Jun 24, 2015 | By Alec

With all those fascinating 3D printable building projects for complicated robots and bionic prosthetics out there, it is hardly a secret that low-cost sensors are perfect additions to any maker’s toolkit and to any 3D printing project. But this was clearly not enough for a team of researchers from the University of Washington, who have succeeded in 3D printing sensors themselves.

Specifically, these are color-based mechanical force sensors, something that doesn’t really exist yet as they’re too complex and too time-consuming to build with standard manufacturing methods. So why not just 3D print them? As described in a recent research paper entitled ‘3D-Printed Mechanochromic Materials’, this team of researchers (led by assistant professor of Chemistry Andrew Boydston) has done exactly that. Key in that process are sensor-based polymers capable of changing shape and composition in response to external forces (light, temperature and force).

After printing (above) and after stretching (below).

As a test of these 3D printed polymers, the team 3D printed a bone-shaped plastic tab that changes color (to purple) when exposed to physical force; a very easy to way to register if objects are under pressure. As professor Boydston said, this is a fantastic achievement as it combines two often separated specialisms. ‘At the UW, this is a marriage that’s been waiting to happen — 3D printing from the engineering side, and functional materials from the chemistry side,’ he says on the university website.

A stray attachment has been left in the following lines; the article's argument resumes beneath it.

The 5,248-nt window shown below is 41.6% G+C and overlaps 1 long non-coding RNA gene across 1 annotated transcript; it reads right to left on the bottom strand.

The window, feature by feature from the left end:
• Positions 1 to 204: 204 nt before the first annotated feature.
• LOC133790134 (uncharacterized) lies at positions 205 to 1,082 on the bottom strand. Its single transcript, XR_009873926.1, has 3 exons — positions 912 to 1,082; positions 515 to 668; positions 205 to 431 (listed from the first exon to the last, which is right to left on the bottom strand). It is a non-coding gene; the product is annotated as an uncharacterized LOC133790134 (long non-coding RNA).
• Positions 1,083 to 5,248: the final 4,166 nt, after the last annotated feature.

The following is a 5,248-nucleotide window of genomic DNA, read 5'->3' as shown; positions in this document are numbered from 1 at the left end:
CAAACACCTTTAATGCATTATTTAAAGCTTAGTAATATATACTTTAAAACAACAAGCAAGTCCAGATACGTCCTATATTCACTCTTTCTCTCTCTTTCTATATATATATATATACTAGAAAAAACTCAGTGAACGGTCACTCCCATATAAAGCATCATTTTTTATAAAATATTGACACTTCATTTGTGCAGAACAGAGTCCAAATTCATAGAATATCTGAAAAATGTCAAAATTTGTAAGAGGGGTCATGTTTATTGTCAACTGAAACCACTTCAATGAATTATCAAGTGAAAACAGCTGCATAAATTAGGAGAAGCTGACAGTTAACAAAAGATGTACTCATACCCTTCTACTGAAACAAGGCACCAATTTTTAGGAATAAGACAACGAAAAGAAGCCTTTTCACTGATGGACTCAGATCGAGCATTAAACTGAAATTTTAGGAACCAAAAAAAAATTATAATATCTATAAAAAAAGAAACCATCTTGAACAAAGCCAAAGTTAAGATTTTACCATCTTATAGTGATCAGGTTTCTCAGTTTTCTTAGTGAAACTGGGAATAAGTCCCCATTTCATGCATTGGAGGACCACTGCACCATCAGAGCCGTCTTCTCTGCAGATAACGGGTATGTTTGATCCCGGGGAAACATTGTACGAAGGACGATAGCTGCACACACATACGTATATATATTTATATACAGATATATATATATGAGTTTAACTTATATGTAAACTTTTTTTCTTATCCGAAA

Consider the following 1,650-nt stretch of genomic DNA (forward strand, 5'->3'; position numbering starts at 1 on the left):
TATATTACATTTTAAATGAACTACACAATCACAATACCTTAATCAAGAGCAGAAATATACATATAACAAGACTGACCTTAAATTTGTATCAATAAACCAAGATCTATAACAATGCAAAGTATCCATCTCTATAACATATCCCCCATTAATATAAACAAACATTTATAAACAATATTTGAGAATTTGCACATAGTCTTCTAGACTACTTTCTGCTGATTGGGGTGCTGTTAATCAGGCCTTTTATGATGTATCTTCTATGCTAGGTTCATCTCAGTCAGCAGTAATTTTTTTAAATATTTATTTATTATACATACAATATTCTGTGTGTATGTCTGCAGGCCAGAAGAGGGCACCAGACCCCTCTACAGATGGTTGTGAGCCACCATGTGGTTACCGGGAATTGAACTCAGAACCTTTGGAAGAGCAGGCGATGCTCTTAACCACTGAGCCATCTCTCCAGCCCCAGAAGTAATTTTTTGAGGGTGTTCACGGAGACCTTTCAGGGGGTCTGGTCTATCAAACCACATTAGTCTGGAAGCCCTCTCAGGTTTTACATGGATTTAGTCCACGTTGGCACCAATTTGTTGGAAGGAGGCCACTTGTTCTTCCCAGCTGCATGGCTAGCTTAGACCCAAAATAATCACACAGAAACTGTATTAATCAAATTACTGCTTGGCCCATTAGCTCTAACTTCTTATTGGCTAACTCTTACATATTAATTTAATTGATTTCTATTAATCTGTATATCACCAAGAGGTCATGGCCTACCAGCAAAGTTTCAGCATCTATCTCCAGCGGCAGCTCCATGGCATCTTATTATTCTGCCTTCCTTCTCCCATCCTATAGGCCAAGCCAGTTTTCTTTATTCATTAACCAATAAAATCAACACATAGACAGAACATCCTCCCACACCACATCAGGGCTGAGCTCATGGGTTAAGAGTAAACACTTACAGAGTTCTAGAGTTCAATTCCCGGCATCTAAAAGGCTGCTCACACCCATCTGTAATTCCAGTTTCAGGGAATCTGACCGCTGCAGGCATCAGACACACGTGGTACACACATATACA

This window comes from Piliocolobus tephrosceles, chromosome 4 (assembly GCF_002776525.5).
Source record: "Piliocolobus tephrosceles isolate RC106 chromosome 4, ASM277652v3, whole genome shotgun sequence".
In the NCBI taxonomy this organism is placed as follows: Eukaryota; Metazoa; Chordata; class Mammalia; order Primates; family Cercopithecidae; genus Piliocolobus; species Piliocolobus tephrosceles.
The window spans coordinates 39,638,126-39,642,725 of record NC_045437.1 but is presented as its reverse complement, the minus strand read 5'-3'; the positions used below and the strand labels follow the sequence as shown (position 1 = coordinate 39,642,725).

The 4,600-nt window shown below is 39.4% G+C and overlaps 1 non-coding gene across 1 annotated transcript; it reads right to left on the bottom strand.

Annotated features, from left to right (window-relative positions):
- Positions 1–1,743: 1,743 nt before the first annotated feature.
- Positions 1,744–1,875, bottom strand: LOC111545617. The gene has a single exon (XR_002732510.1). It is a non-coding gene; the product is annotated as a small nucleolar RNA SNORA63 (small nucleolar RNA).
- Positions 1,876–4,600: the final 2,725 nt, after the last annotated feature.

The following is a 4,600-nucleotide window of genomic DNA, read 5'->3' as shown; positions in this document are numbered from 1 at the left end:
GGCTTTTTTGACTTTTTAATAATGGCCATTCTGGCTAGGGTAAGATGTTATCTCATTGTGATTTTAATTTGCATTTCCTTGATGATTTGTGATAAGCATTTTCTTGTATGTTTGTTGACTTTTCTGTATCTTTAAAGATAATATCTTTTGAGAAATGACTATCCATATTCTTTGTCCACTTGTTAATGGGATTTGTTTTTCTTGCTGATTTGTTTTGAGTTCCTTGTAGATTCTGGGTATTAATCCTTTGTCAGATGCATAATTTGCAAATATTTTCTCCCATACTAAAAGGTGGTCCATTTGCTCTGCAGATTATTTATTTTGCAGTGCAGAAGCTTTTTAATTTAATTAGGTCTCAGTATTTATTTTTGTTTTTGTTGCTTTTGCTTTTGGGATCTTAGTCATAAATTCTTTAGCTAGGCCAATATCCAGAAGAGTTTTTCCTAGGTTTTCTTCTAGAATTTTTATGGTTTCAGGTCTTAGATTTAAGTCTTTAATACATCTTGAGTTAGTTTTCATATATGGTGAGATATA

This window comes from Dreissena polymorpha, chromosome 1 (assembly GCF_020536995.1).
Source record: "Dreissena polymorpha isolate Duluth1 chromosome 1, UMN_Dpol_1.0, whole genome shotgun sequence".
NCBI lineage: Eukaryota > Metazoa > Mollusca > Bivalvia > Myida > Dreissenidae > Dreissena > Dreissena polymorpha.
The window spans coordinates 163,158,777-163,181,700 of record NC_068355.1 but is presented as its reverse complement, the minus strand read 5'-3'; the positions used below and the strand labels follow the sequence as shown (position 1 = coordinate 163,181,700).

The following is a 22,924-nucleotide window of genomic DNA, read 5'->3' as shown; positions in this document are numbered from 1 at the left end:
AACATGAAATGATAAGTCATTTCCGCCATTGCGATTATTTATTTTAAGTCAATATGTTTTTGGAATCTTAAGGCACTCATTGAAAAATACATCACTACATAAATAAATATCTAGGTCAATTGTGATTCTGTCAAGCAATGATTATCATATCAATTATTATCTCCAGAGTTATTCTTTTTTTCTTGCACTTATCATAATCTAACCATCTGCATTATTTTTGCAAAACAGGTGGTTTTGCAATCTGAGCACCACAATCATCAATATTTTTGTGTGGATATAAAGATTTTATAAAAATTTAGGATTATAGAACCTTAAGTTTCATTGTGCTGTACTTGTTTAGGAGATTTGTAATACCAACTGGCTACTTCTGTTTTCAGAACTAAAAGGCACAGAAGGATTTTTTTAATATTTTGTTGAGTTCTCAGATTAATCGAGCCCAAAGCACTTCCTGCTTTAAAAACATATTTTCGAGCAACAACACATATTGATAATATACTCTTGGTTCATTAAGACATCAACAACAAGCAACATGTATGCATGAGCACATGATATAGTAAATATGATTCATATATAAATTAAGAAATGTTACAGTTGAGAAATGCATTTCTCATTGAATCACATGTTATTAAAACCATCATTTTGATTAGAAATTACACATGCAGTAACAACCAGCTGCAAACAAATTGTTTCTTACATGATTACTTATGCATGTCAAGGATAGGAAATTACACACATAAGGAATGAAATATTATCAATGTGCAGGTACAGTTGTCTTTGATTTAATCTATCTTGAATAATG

Specifically, this test material is made using two 3D printerheads, as PhD students Gregory Peterson and Michael Larsen explain. One is filled with polycaprolactone (which can be compared to flexible filaments), while the other contains a regular plastic mixed with the occasional spiropyran molecule (a material that changes color when stretched). And remarkably, those qualities are transferred to the entire object when 3D printed. ‘We wanted to demonstrate that the functional chemistry could be incorporated readily into already printable materials,’ Boydston explains. ‘We found that designer chemistry can be incorporated into 3-D printing very rapidly.’

Remarkably, the white polymer object shows almost no aesthetic differences due to the molecules, and 3D prints very quickly (in about 15 minutes or so). The result is a mechanical sensor that is completely devoid of electronic parts and costs less than a dollar to manufacture. Low-cost instant customized sensors are thus easily to imagine through this approach, with sensors being incorporated into buildings to measure pressures. Boydston speculates that these can even be incorporated into football helmets to change color when exposed to too much force. Once similar materials capable of recording speed or impact are developed, the options seem endless. Theoretically, molecules that glow under UV light after being exposed to pressure are also possible. ‘Maybe the material isn’t currently under stress, but it had been several times prior to your observing it. And so these types of materials could record that load history,’ Boydston speculates.

What’s more, 3D printing makes these sensors very easy and diverse in use. Regardless of what you’re 3D printing, the color-changing stripes made with the separate printhead can be placed just about anywhere on the object in question – perfect for any custom 3D printing project.

While this project can thus create a wide range of 3D printable applications for many different fields, it is still largely a worp in progress. Boydston and his team are currently working on a wider range of molecules with different sensory abilities for a wide range of medical and engineering applications. In short, definitely something to keep an eye on.

 

 

Posted in 3D Printing Applications

 

 

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